Day 122. That means we are now officially at the one-third mark. In just 244 more days, I’ll be able to go to bed early and give my poor laptop a rest. Assuming it hasn’t blown up on me by then, that is. I honestly didn’t think I’d even get this far, so thanks everyone for reading my daily drivel. And now, on with the show.
Embrace the baldness already, Nic.
Joe is a world-class hitman taking his last big score in the Thai capital. The job is four hits for mob boss Surat, but as Joe spends more time in the city, it starts to awaken parts of himself he thought long dead. Can he make it to the end of his contract, or will his new-found purpose completely upend his lonely existence? Predictability ensues.
Back in 1999, the Pang Brothers (Danny and Oxide – more Larry and Andy than Joel and Ethan) came out of the gate firing on all cylinders with their debut feature as writer/directors, Bangkok Dangerous. The flick was based around a deaf-mute assassin named Kong and his mentor Joe, and their girlfriends Fon and Aom. Despite my efforts to the contrary, I haven’t gotten around to watching it yet, though I hear it’s quite good. Cut to 2008, and Nicolas Cage’s production company has bought up the remake rights but, admirably, retained the services of the Pangs for scripting and helming duties on Bangkok Dangerous (take 2).
The major difference in this version, besides making Joe an American, is the shift in focus. The four key characters still exist, but they’ve been jumbled about quite drastically. Joe is now the lead. He still takes on Kong as an apprentice, but Kong is his hired helper first; a local pickpocket that Joe pays to act as an errand boy and gofer between him and his employer. Kong is no longer deaf-mute either. That trait has been passed over to Fon, though she still works in a pharmacy. Also, Joe and Kong have swapped girlfriends, and Aom is now a dancer in Surat’s club, as well as being the gangster’s contact for Joe. She and Kong meet to pass information back and forth from their respective employers, but still manage to fall for each other. All clear? Excellent. As I mentioned, I haven’t seen the original so I can’t tell you how the two versions compare and contrast. Maybe I’ll get the chance for that later this year, but in the meantime I’m only in a position to talk about this film as its own entity.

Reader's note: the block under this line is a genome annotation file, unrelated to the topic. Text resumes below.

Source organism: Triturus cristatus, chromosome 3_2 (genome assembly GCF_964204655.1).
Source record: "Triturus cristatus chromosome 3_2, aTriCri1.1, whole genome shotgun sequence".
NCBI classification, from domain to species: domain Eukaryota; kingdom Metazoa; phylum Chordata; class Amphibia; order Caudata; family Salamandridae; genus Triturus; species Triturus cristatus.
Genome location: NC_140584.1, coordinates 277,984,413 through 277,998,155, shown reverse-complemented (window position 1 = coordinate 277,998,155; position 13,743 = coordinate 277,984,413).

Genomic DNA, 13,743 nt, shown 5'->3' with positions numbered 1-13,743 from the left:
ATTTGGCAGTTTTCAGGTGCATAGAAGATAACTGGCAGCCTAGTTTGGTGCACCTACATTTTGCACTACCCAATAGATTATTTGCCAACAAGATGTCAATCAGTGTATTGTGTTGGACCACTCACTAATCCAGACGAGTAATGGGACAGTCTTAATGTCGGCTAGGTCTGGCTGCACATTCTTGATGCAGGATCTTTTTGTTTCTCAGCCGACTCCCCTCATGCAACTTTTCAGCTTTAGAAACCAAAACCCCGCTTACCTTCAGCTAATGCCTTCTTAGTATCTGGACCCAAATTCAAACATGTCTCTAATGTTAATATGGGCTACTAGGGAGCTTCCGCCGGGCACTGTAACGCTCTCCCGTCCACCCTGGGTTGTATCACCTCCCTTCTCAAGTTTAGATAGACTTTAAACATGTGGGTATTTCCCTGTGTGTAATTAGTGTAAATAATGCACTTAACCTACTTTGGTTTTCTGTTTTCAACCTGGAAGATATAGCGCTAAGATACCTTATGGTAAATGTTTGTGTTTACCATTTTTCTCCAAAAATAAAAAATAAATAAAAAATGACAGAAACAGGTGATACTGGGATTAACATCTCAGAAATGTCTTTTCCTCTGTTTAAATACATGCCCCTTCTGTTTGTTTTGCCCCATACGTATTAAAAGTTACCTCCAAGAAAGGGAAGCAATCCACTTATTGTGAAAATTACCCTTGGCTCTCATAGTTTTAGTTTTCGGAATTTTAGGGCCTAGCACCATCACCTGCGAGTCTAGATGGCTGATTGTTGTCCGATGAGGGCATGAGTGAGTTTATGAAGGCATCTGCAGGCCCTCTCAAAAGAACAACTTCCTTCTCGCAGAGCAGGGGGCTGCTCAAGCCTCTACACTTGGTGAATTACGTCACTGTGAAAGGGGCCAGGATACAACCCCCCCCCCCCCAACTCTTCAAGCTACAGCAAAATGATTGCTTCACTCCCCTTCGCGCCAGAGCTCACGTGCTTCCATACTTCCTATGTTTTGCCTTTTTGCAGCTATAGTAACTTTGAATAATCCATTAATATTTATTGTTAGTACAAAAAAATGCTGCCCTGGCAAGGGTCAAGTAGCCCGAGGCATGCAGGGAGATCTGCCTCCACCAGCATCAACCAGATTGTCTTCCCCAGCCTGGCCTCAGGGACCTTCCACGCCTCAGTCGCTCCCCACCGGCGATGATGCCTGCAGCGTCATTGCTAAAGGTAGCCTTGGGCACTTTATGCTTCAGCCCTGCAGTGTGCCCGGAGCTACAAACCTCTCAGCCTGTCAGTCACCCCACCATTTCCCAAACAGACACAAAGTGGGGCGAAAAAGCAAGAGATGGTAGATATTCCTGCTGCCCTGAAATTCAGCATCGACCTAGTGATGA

This movie has taken quite a drubbing from critics since its release, but honestly I kind of enjoyed it. I wouldn’t go so far as to call it good, but it’s not as bad as I had expected. I’ll admit my initial expectations had been clouded by the laughable poster. One major point in the flick’s favour is the location itself. The benefit of Thai filmmakers is that we get to see Bangkok as a real, functioning city instead of the cartoony world full of hookers and ladyboys it is so often depicted as in the West (I’m looking at you, Hangover 2) and it is really something special. Unfortunately the rest of the film doesn’t quite measure up. Despite his personal investment in the film, Cage comes across as almost asleep in a lot of his scenes. The only times there’s ever any kind of expression on his face are the scenes where he’s with Fon. The straggly hair doesn’t help either; it’s just distracting. On the other hand, Thai actor Shahkrit Yamnarm is great as Kong, bringing a real vitality to the part. It’s clear that the Pang brothers wanted to keep Kong as an integral element of the film instead of just a sidekick so he’s the one that gets the most in the way of actual development, going from a street hawker and pickpocket to lackey to apprentice killer and ultimately Joe’s only friend. Chinese actress Charlie Yeung is good too as Fon, Joe’s tentative girlfriend and possible salvation. She has a smile that would light up every room she walks in to. She has quite a decent filmography in her homeland as well, full of Tsui Hark and Jackie Chan collaborations. I’m not sure the extent of her characterisation in the original, but here Aom is reduced to looking pretty and giving Kong a briefcase from time to time. In fairness though, she does look very pretty indeed and she hands over that case like a seasoned professional.
The Pangs’ direction is very stylistic, particularly in the action scenes – lots of swooping cameras and low-angle hero shots – but there a few moments of genuine panache, such as one of Joe’s kills at a traditional floating market: after a frantic boat/motorcycle chase and a nasty propeller incident, the shot cuts to in the water looking up at the boat as Joe’s shots come through the hull and the bullets trail through the water, followed by the slowly billowing blood of the victim. That short moment aside though, for an 18-rated movie there really isn’t much blood seen. Unfortunately this means that when things do get messy (like when one of Surat’s henchmen gets a grenade in his pocket) the effect is jarring and feels out of place. A bit of consistency would be better; either leave the blood out altogether or go full-tilt-boogie and paint the town red.
I liked the overwhelmingly fatalistic tone of the film. I found it a refreshing reminder that the only thing Hollywood about this endeavour is the leading man. The Brothers make it clear from minute one that everything is going to turn to shit before long, however the DVD does include a cop-out happy ending if you are that type of person.
Ultimately this film feels pointless. Every story element has been done better in some other film, and the whole enterprise has that whiff of “unnecessary cash-in”. I think Cage’s money would have been better spent on giving the original Bangkok Dangerous a wider release, and throwing a few million the Pangs’ way to craft a new story instead of just another tired re-tread.